Louis XIV's France absorbed Lorraine in the Treaty of Nijmegen of 1679, and this included the town of Longwy.  Facing Hapsburg held Luxembourgto the east, a fortified Longwy was needed to counteract that great fortress and protect invasion routes into France from the Ardennes.  Tasked with design of the new fort, Vauban had the town leveled to be rebuilt inside the new fort.  The fort had six bastions and five demi-lunes plus a hornwork and other outworks.  Vauban's plan to refortify the old castle as part of a large fortified camp was never implemented - these camps were intended to accommodate entire armies, making for a more active and protracted defense, but the money was just not there.

The fort saw action in 1792, 1814-15, 1870-71, and 1914.  Most of the fortifications have been dismantled, but enough remains to make for a good visit.

Adapted from Wiki:


To enter town, a person had to go between a detached outwork and bluffs, pass over this covered way and into a demi-lune, the Demi-lune de la Porte de France.

At right is the gate though which we just passed.  A guard post followed, divided in two for officers and men, then there is a circular stairwell to the ditch.  The demi-lune featured several traverses to protect its defenders from enfilade fire. (See below.)

View from the side of the demi-lune.  Traverses can be seen on the covered way - a large structure has been built on the glacis, or field of fire.  You can also see buildings behind the Bastion du Chateau, the extent of preserved fortifications in this direction.  A powder magazine was inside the bastion du Chateau.  


Porte de France

Entering town involved crossing a drawbridge then passing through a corridor with a wooden door with iron reinforcement, then a portcullis, then a second door.  

During the siege of August 1914, a shell pierced the central part of the building. This part was then completely removed during the restoration work in 1923.
The corridor separates into three as it nears town.  In August 1914, a German shell destroyed the central gateway.  On the outside, the sun emblem represents Louis XIV, the sun king.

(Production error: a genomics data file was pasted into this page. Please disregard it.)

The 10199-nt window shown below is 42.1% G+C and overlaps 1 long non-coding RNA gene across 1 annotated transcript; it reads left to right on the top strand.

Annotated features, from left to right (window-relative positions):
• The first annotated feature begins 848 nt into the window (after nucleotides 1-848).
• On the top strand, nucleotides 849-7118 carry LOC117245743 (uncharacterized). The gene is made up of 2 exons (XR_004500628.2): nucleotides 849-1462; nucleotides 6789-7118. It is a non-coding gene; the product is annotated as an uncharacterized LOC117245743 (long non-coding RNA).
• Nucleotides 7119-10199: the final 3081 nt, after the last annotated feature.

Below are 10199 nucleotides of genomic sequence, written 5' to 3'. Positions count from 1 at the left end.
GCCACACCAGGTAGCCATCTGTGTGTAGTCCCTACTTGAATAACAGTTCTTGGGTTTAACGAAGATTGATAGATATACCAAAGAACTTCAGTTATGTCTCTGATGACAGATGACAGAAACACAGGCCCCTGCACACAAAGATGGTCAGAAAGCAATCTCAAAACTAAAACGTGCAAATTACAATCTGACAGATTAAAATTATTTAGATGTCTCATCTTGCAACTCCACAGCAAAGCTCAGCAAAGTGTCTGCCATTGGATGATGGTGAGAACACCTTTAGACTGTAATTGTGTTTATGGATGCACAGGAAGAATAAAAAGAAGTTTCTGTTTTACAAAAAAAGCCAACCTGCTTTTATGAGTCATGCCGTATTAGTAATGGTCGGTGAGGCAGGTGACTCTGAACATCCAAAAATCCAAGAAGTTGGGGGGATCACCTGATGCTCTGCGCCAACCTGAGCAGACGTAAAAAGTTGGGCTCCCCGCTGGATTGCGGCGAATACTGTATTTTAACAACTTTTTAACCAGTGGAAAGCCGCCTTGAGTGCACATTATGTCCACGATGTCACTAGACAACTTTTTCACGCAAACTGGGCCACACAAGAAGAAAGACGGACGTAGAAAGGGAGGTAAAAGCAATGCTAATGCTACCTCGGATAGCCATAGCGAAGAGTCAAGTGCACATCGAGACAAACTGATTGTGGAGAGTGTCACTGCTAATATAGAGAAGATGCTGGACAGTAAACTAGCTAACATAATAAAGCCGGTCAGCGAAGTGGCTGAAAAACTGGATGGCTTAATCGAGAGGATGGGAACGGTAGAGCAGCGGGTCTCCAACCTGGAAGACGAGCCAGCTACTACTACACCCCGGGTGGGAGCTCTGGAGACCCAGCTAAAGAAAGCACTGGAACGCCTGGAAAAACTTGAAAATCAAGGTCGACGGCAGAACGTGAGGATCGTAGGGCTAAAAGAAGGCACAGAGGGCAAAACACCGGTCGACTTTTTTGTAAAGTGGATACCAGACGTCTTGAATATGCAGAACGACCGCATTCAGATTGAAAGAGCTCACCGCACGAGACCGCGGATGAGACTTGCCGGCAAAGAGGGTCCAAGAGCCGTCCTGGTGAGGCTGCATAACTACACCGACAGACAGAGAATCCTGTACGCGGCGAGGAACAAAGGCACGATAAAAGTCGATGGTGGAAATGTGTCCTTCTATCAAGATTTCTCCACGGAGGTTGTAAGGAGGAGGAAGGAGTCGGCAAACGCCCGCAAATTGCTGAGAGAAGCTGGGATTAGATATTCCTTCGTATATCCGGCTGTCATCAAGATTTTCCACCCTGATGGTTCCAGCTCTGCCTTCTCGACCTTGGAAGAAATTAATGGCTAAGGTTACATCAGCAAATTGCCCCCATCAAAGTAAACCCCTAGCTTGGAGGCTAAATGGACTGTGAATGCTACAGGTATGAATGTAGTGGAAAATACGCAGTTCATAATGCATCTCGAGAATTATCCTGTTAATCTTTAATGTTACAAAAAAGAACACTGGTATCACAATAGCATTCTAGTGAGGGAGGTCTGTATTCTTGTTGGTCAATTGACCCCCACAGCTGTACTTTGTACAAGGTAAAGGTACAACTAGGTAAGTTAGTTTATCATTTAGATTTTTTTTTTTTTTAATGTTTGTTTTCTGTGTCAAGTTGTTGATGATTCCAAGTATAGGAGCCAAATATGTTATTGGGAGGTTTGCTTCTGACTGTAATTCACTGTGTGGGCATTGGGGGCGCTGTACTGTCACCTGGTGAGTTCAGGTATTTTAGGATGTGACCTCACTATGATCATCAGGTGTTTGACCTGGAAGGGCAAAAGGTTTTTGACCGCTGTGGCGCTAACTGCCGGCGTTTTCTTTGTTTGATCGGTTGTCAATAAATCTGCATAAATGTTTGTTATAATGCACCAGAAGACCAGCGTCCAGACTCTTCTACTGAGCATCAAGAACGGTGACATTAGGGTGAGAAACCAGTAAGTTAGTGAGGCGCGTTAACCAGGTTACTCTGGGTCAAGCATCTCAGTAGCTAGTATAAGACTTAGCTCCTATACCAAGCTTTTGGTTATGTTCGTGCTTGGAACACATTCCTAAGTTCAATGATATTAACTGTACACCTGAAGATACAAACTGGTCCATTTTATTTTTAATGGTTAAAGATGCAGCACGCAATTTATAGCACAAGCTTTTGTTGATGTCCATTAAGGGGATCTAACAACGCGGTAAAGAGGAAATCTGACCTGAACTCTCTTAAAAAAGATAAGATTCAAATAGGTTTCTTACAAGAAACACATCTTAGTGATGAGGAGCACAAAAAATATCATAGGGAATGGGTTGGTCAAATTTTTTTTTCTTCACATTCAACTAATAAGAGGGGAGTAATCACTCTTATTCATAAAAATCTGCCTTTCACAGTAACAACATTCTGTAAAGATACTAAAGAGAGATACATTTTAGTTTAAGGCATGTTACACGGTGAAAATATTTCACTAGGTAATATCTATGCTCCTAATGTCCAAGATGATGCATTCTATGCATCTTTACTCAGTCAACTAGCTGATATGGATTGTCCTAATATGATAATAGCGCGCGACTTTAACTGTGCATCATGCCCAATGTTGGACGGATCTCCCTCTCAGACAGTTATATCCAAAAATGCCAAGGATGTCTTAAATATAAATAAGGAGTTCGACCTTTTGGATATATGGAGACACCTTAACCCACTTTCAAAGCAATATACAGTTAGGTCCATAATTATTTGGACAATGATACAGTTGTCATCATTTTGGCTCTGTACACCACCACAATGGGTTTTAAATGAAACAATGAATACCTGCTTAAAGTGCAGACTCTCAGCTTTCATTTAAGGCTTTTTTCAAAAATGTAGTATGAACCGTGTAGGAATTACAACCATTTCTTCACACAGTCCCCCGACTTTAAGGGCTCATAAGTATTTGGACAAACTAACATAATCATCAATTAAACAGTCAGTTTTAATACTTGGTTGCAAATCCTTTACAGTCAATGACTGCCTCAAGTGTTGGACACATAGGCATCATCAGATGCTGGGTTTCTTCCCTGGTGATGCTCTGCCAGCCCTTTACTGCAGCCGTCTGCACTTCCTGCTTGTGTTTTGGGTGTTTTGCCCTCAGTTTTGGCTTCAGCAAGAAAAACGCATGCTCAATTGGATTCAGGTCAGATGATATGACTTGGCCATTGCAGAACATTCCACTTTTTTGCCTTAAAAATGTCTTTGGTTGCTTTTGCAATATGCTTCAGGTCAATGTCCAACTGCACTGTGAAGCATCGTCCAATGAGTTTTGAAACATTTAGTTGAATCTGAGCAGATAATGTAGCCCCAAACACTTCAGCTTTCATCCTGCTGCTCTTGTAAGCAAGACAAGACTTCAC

Walking through the gate we can look back and investigate the structure.  Here on the city side, the Porte de France opened on a large rectangular building. On the ground floor, the passage widened into three separate parallel alleys. This made it easier to control vehicles without slowing down traffic too much. On both sides of these alleys were the guard-house and a prison. The first floor of this building was intended for housing officers. It was the headquarters of the fortified town before the construction of the governor's house.  During the siege of August 1914, a shell pierced the center of the building. This part of the building was removed during the restoration work in 1923.

The road continues to the town square, but we will climb up to the ramparts. Note the Boulangerie.   


Built to withstand bombardments, the bakery included a cistern in the basement that stored rainwater from the roof.  The garrison could get this water from wells at each exterior corner of the building.  (Note structure at the corner.)  The ground floor is separated by a double staircase into two rooms with three ovens each.  Upper floors were used to store cereals and flour.  The bakery could feed a 5,000 man garrison.  Note battle damage.

The gatehouse can be seen at far left and far right.  The Boulangerie, the demi-lune, and the Bastion du Bourg can be seen.  Next we walk to the bastion.


The bastion is bisected by a modern road entrance into town.  Astride the road is a chapel built into the defenses.

The inside, underground part of the bastion featured a cross shaped, two story shelter for men and horses.  The interpretive sign show it looking much like a dome-like feature at Belle Ile

Beyond the road cutting through the bastion we can see the curtain extending to the Bastion Notre-Dame with the Demi-lune du Precipice in between.  In the angle between the demi-lune and the Bastion du Bourg was a place of arms that included a battery emplacement.

From the place of arms you can see the steep hillside down to the lower town.

During my visit, a man herded his goats from the fort's ditch to the lower town.

This features held a sentry post.

View from in front of the demi-lune

Behind the demi-lune you can see the traverses that protect the defenders from enfilade fire.  At each bastion there is a postern, a sally port.  Interpretive signs indicate that a postern would have been walled up until use.  Maps show that at one time there were additional walls in from of the posterns to protect them.

Inside the postern there are stairs to town.

Town Square

An arsenal served as a weapons storage and repair facility.  Over 17,000 weapons could be stored on one floor; three entrances allowed for one way traffic.  Workshops surrounded the arsenal.  A 60 meter deep well was dug to ensure a water supply during a siege, covered by a bombproof structure.  The church, Saint-Dagobert, has damaged in the Franco-Prussian War siege, losing the third floor of the steeple - which was also used for military observation.  Although the king paid for the church, the Hotel de Ville was finished only afterwards because the town had to pay.  


A sundial was placed above the entrance in 1718.

Hotel de Ville

Damage is still evident from 1870 and 1914.

Copyright, John Hamill 2017-18.

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